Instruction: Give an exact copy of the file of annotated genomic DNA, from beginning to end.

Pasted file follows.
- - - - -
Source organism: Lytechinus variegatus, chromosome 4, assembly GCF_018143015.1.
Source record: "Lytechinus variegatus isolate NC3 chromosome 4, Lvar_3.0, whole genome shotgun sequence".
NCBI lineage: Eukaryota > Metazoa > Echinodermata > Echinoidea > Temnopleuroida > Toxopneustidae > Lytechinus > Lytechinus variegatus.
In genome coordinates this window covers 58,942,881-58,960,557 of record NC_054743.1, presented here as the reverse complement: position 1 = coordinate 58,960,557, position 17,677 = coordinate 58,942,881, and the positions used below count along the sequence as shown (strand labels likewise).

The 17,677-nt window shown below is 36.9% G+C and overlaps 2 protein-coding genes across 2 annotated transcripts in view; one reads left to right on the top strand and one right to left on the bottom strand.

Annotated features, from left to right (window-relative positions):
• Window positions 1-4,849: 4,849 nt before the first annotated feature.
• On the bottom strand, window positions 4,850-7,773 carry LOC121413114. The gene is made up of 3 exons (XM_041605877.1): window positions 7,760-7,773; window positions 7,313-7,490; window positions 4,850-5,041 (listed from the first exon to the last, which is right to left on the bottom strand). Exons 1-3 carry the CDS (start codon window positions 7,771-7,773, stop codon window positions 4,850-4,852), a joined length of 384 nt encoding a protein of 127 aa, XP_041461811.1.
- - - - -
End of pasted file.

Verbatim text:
Source organism: Lytechinus variegatus, chromosome 4, assembly GCF_018143015.1.
Source record: "Lytechinus variegatus isolate NC3 chromosome 4, Lvar_3.0, whole genome shotgun sequence".
NCBI lineage: Eukaryota > Metazoa > Echinodermata > Echinoidea > Temnopleuroida > Toxopneustidae > Lytechinus > Lytechinus variegatus.
In genome coordinates this window covers 58,942,881-58,960,557 of record NC_054743.1, presented here as the reverse complement: position 1 = coordinate 58,960,557, position 17,677 = coordinate 58,942,881, and the positions used below count along the sequence as shown (strand labels likewise).

The 17,677-nt window shown below is 36.9% G+C and overlaps 2 protein-coding genes across 2 annotated transcripts in view; one reads left to right on the top strand and one right to left on the bottom strand.

Annotated features, from left to right (window-relative positions):
• Window positions 1-4,849: 4,849 nt before the first annotated feature.
• On the bottom strand, window positions 4,850-7,773 carry LOC121413114. The gene is made up of 3 exons (XM_041605877.1): window positions 7,760-7,773; window positions 7,313-7,490; window positions 4,850-5,041 (listed from the first exon to the last, which is right to left on the bottom strand). Exons 1-3 carry the CDS (start codon window positions 7,771-7,773, stop codon window positions 4,850-4,852), a joined length of 384 nt encoding a protein of 127 aa, XP_041461811.1.